Influence people

Sunday, September 19, 2010

Why Proofreading Matters

Murphy's Law tyrannizes communicators.

That's why proofreading matters. 

Sadly, too many people in marketing communications don't care to proof their own, much less others', work.

But in my experience, the errors that most frequently escape detection are, in fact, consequential.  URLs.  Phone numbers.  Dates.  Locations.  Part numbers.  Prices.  People's names.

Careful proofing isn't "common sense."  It isn't even an art.  It's more like a science.  

If you're willing to pay a little for it, the best guidance I've ever found lies in The Chicago Manual of Style.  If you're not, UK marketing consultancy Clear Thought offers 10 tips for proofreading marketing content free on its blog.

As far as the Village of Crestwood goes, Webster's Dictionary defines the word xenophobia as "an irrational fear of foreigners or strangers."

Ralph Waldo Emerson said, "He who is not everyday conquering some fear has not learned the secret of life."


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  2. Personally, I can't stand doing a spell check after writing something. I enjoy the proofreading aspect (somewhat), but spell check seems to be some sort of huge annoyance for me (don't ask why, as I'm sure it's utterly irrational, ha).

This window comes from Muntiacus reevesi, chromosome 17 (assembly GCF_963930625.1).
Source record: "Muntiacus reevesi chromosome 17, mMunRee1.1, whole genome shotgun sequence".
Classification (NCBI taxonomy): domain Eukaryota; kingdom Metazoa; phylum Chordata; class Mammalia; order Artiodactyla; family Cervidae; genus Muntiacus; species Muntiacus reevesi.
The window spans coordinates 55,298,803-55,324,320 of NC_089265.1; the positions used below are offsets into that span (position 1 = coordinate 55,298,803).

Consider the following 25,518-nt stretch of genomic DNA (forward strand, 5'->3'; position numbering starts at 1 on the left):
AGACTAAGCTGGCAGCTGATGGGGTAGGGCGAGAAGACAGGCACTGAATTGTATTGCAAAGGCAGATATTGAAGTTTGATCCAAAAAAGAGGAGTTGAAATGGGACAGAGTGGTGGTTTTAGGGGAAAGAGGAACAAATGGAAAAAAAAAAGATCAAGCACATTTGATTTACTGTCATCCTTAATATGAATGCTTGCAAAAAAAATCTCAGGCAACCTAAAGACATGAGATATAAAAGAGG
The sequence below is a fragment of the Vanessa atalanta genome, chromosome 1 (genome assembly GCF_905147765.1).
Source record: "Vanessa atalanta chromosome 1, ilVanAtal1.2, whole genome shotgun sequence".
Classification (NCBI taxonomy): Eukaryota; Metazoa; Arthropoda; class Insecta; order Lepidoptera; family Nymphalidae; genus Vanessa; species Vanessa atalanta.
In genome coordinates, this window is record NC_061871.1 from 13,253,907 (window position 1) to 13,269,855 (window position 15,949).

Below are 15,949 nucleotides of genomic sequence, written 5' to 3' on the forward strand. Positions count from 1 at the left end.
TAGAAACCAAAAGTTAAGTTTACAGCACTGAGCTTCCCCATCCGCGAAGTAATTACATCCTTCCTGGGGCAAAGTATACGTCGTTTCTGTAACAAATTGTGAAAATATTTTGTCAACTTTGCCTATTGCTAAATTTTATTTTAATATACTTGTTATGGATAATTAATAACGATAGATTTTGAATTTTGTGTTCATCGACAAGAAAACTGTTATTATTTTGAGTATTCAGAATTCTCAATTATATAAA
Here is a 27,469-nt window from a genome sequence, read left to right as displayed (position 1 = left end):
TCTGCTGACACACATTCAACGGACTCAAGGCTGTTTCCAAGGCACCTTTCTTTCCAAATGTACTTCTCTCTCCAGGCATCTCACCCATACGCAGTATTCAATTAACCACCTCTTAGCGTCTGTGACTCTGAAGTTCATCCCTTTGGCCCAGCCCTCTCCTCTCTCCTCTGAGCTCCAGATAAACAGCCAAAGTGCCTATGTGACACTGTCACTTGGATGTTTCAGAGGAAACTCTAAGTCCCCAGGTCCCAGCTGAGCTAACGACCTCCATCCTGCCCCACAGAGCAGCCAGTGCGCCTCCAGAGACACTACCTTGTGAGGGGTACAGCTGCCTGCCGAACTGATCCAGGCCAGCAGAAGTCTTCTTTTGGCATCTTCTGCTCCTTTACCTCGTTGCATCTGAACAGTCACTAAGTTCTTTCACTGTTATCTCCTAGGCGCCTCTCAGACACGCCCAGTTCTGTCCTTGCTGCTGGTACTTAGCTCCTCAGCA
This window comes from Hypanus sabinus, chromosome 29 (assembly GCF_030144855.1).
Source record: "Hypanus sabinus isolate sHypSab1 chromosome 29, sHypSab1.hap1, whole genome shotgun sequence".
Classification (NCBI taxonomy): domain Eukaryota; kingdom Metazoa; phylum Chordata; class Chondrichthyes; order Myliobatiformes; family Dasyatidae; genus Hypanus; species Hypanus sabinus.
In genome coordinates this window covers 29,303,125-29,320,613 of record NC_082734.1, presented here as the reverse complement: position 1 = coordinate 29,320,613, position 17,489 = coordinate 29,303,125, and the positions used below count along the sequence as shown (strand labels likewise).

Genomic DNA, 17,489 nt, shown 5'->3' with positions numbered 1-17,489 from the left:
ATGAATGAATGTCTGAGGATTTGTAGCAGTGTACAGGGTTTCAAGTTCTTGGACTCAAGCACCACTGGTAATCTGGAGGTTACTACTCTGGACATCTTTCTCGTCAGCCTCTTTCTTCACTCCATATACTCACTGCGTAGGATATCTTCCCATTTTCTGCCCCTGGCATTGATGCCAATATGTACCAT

However, I've found time and time again that to not proofread your piece at least three times, and spell check it at least twice, is not only dumb, but comes off as incredibly lazy. It's even better if another eye can look over the piece before it's published. They tend to help catch the little things you may have missed.

    Proofreading allows your picece to be *that* much better, and in the end, that can only be a positive.

  3. Cristian, you're 100% on the money. Last evening, I heard the communications manager for a Fortune 500 say it's okay to have errors in a corporate blog. "It's a blog!" But it's not okay to have errors in... what? The annual report? A letter to shareholders? Why are there double standards?


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